He was also feared, by other loyal vassals who noticed (as my father urged Crabbe and Goyle to) that the villain had a tendency to brutally murder people near him, even loyal servants. This was unheard of. The Handbook of Princes says the success of the prince depends on his ability to inspire loyalty and love from his vassals. The vassal betraying the benefactor is the worst thing in Dante’s Inferno; Dante didn’t even have a section for benefactors who betray their vassals because it simply didn’t occur to the Renaissance political mind that one would ever want to. But it did occur to Cesare. By this phase, by the way, Cesare’s face had been disfigured by syphilis, and he had taken to wearing a mask. And dressing all in black. Yes, ladies and gentlemen, he genuinely did go around dressed all in black wearing a mask, betraying and murdering people. Sadly, we have no documentary evidence that he went “Wa ha ha! Wa ha ha ha ha!” The nervousness that swept through Cesare’s vassals leads us to the second amazing incident, the massacre at Senigallia. In very late 1502, several of the vassals who had supported Cesare in return for receiving power under him and having his help crushing their enemies became increasingly afraid, both for their lives and for Italy and Europe, and plotted against him. This was really quite rational. But they were disorganized and uncertain, and did not follow through well. They heard rumors that Cesare had heard about the plot. They didn’t quite trust each other not to sell each other out to him. One problem led to another, and in the end they decided to abandon the plot, confess to him that they had considered treason but renew their vows to follow him to the end, and beg his forgiveness. They confessed. He forgave. They rejoiced. He invited them to join him for a feast. They heartily accepted. He massacred them all. High on Olympus Hestia sighed, and the vengeful Furies in the depths gnashed their teeth as the Laws of Hospitality lay wounded. Cesare’s vassals never plotted against him again.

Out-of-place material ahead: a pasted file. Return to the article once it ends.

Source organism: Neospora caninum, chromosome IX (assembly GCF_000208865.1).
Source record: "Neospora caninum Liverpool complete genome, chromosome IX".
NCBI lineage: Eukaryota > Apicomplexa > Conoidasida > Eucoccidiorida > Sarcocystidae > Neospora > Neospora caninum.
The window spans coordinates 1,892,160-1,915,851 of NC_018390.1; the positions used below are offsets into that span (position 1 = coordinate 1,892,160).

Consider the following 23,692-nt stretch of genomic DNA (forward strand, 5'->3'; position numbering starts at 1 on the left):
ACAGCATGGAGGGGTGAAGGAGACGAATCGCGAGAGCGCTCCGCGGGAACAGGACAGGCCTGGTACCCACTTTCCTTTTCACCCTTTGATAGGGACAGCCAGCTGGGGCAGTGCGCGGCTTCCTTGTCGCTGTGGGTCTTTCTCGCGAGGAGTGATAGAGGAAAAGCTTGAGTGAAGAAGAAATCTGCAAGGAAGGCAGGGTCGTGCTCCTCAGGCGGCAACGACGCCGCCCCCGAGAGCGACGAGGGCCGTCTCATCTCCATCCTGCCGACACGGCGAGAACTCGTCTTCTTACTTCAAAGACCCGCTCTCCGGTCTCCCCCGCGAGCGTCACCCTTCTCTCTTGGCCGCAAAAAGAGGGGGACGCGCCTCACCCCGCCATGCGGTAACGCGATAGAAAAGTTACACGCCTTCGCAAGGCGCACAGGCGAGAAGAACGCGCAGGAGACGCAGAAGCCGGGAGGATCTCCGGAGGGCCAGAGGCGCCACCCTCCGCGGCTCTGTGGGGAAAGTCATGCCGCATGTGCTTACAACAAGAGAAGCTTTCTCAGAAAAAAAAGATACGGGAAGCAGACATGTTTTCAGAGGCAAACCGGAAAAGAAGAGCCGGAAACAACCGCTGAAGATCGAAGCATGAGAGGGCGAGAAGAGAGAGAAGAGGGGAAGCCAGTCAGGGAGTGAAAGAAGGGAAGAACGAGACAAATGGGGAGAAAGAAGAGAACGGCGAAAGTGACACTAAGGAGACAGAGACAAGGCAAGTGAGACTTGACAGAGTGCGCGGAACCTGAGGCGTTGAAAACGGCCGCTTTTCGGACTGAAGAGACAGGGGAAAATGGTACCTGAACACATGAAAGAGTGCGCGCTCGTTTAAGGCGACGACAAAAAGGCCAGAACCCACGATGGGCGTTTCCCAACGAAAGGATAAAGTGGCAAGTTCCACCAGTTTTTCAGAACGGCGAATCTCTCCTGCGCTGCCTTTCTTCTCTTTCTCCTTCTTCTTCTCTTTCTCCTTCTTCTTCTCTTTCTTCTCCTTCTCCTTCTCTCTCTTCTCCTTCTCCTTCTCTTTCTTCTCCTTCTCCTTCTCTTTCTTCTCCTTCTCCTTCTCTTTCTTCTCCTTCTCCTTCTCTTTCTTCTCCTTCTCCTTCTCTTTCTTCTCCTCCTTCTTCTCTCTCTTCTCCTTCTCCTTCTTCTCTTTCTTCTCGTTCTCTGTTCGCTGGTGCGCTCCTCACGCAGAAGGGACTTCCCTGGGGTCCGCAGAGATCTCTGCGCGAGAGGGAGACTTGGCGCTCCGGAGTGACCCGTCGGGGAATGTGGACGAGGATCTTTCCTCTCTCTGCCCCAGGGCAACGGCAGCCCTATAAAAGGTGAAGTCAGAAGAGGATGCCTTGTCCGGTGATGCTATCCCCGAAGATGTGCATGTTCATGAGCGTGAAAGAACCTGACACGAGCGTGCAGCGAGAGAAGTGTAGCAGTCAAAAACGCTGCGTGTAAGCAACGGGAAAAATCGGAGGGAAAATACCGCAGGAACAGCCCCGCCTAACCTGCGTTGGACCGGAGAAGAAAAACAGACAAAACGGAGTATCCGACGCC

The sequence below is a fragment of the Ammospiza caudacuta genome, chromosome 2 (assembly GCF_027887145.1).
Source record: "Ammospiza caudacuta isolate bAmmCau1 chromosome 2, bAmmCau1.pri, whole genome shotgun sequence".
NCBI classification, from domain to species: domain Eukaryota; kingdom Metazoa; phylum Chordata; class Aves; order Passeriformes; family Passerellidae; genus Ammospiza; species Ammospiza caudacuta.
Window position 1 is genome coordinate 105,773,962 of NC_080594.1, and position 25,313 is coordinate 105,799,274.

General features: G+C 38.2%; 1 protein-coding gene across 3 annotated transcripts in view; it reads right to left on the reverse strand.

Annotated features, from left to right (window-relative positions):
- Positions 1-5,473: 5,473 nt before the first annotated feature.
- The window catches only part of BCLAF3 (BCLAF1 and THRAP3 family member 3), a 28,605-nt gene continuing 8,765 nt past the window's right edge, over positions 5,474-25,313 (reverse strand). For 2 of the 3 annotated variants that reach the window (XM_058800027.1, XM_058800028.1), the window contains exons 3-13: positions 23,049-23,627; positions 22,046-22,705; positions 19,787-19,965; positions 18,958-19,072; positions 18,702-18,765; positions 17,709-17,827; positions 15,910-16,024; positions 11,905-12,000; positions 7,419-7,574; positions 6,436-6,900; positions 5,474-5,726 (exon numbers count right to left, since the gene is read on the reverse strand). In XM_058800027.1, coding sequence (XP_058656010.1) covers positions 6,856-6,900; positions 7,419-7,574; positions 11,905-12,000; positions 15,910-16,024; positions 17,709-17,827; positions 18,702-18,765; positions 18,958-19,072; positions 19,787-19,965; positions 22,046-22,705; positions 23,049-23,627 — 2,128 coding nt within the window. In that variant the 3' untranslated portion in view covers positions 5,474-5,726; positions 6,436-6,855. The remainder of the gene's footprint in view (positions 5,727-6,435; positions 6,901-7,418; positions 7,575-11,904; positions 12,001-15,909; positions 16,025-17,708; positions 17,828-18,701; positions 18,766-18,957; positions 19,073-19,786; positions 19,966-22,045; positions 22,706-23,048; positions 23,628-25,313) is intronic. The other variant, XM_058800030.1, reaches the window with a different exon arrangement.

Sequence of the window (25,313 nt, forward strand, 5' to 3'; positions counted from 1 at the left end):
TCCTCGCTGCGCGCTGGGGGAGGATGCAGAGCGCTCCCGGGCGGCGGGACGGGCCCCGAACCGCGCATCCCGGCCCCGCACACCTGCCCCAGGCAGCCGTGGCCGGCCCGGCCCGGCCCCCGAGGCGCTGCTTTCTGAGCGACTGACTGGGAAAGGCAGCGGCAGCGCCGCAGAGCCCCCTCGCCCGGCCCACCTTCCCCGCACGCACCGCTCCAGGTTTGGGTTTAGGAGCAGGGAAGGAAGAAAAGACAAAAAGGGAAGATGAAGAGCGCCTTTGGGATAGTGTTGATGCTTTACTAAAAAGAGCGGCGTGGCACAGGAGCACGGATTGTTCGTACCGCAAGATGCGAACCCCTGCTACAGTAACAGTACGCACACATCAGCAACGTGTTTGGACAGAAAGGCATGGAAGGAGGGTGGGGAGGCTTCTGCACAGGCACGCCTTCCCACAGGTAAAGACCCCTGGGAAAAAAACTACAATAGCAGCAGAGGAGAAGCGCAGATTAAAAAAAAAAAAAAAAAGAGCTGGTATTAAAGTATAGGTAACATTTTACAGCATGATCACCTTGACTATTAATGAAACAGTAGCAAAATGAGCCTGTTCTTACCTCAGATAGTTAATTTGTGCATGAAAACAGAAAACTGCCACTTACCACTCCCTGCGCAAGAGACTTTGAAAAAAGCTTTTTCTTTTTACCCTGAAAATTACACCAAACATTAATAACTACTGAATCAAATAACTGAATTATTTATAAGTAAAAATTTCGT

I will never forget the letter written to Machiavelli by his friend Biagio Buonaccorsi on January 9th 1503, expressing absolute delight and abject gratitude and relief upon hearing that Machiavelli had survived the massacre at which so many of Cesare’s court had been killed. Throughout this period, dear Niccolo’s friends and family were prepared to read any day that he had been killed, either with Cesare or by Cesare. And they didn’t manage to send him his salary. Once they tried giving it to Michelangelo to carry to him when he was en route to Rome, but even Michelangelo turned back in Cesare-ful times of banditry and chaos. But something else unsettling was happening too. What of our Handbooks of Princes? Shouldn’t a betrayal like that make the rest of Cesare’s vassals turn and flee? Shouldn’t these people rebel hearing rumors of his brutality? Doesn’t the Handbook of Princes genre teach us that every move Cesare is making should fail? Then why does every step he takes seem to be a step up? They’re trying to turn the papacy into a hereditary monarchy, and they’re succeeding. It should be noted that Cesare’s rise does not necessarily completely undermine the advice in the traditional Handbook of Princes. Providence has exalted tyrants before, and fools have followed them, many out of of fear. The apparent (psychological) effects of the incidents with Remirro and at Senigallia are hard to explain, but this can still fit traditional narratives, especially if the Borgias fall in some appropriately cataclysmic way, demonstrating the wages of sin and the grisly fate that waits for bad princes and bad popes. Then Cesare’s story can join our collections of moral anecdotes as an example of hubris and cruelty, while one of his enemies (Guidobaldo da Montefeltro perhaps?) becomes the hero. But for now, hubris and cruelty seem to be winning the day.
Machiavelli’s letters from the period include some of his reflections on these larger philosophical and historical questions, but he does not have the leisure to invent political science just now. That must wait for the leisurely days of his exile. On this mission, every second is reserved for Florence. Seeing all who opposed the rising prince fall one by one, Machiavelli too chose to follow fear’s advice and suggested an alliance. Florence accepted his plan and, after many careful approaches by their wily ambassador, so did Cesare. Florence became an official Borgia ally, agreeing to recognize Cesare’s legitimate claim to his newly-carved kingdom and to offer money and resources to help him conquer more. Florence was safe for now—at least, as safe as Remirro de Orco had been. And it is in this precarious state that we must leave Florence, and Machiavelli, and the triumphant Cesare for a little while, as the spring of 1503 promises Great Change.
Continued in Machavelli IV: Julius II, the Warrior Pope